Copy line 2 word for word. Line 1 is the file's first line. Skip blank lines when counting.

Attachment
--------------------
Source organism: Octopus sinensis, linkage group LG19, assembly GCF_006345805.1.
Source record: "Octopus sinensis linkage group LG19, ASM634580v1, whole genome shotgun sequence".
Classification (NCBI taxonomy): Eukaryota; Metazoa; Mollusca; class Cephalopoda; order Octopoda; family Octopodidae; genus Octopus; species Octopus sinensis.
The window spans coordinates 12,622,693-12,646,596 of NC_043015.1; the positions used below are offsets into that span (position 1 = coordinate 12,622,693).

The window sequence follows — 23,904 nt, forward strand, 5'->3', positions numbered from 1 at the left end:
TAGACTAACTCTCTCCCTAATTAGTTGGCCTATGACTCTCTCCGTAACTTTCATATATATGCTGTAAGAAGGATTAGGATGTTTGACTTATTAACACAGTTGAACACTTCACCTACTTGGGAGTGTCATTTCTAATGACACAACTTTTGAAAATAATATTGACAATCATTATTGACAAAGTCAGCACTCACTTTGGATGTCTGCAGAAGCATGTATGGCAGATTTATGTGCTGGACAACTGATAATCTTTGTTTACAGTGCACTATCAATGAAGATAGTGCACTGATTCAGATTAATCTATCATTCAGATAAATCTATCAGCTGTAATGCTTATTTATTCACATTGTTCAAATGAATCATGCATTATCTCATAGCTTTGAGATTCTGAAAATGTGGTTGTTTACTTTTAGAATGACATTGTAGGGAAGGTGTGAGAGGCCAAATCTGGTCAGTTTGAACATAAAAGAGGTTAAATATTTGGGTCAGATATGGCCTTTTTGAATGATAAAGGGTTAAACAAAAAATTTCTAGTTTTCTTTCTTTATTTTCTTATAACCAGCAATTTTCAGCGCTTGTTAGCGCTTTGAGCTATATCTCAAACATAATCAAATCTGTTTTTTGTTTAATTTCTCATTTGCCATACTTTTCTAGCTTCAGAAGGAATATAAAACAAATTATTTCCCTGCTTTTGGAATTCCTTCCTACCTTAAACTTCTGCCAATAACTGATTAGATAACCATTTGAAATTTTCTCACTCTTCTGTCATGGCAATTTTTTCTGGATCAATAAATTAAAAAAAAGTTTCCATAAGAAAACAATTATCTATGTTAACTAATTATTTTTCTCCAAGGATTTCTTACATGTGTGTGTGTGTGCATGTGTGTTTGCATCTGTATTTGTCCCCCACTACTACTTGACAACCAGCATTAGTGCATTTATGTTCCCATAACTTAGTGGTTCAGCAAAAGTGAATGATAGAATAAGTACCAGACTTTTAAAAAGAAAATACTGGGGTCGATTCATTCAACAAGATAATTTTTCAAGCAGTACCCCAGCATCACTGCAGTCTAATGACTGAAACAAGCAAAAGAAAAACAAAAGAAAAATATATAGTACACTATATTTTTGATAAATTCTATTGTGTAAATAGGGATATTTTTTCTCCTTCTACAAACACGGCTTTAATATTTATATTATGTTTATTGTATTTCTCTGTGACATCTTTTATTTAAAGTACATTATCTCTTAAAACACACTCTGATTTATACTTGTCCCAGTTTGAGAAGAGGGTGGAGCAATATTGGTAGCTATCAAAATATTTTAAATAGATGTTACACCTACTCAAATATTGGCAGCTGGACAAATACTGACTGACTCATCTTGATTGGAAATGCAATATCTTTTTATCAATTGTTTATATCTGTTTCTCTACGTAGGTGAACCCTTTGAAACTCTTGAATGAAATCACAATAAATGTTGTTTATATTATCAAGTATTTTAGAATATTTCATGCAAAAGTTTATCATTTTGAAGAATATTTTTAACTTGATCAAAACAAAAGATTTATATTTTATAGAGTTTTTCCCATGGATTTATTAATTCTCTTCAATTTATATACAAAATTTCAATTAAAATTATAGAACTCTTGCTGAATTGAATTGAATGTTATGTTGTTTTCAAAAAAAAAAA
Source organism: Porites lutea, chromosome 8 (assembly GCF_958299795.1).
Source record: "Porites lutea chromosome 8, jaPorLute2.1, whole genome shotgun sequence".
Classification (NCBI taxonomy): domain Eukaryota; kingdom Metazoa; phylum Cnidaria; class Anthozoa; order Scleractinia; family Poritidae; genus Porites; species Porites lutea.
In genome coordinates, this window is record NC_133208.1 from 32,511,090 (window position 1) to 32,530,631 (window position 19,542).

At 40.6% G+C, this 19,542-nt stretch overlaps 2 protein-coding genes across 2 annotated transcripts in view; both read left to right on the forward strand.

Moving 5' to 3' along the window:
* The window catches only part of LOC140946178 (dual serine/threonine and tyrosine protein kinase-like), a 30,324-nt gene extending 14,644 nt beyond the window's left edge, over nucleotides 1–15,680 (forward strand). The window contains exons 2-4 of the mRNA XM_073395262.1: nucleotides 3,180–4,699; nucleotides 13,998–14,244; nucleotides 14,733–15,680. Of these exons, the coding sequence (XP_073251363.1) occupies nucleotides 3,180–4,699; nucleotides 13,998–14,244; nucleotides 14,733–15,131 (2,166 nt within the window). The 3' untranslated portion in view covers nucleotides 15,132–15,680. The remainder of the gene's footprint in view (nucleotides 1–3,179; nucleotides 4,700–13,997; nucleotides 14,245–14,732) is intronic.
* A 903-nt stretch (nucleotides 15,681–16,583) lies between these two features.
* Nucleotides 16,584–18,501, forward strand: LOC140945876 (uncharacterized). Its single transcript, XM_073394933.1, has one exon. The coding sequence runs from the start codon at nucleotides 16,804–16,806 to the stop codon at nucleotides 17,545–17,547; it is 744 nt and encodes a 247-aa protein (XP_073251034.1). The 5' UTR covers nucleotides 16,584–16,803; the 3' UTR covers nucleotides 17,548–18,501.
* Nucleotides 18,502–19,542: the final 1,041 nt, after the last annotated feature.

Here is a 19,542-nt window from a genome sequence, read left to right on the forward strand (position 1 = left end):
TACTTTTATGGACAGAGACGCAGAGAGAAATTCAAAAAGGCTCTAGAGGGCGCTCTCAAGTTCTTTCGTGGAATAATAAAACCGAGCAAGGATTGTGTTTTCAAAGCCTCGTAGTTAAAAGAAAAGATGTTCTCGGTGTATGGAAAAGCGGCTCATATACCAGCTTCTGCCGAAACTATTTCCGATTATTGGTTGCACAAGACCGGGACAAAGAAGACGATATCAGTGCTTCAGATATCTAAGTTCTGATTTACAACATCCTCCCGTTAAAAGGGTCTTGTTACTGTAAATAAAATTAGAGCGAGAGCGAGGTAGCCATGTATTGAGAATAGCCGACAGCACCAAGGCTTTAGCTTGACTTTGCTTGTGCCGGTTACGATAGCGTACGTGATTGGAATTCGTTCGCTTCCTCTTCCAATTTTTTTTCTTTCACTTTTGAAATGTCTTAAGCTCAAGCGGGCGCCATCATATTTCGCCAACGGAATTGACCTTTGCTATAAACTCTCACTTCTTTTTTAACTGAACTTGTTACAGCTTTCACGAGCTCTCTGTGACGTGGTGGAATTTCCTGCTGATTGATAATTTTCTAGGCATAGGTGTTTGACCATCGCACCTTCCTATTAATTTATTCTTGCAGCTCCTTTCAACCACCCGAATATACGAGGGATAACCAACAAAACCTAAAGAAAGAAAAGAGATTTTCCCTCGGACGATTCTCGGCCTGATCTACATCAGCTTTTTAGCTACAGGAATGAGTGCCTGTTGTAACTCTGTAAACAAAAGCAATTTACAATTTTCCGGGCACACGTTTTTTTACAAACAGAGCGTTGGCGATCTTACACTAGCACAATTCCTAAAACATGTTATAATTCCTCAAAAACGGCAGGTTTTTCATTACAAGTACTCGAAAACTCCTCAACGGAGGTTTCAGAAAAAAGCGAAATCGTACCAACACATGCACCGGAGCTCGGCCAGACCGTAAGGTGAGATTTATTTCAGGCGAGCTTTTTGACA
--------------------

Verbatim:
Source record: "Octopus sinensis linkage group LG19, ASM634580v1, whole genome shotgun sequence".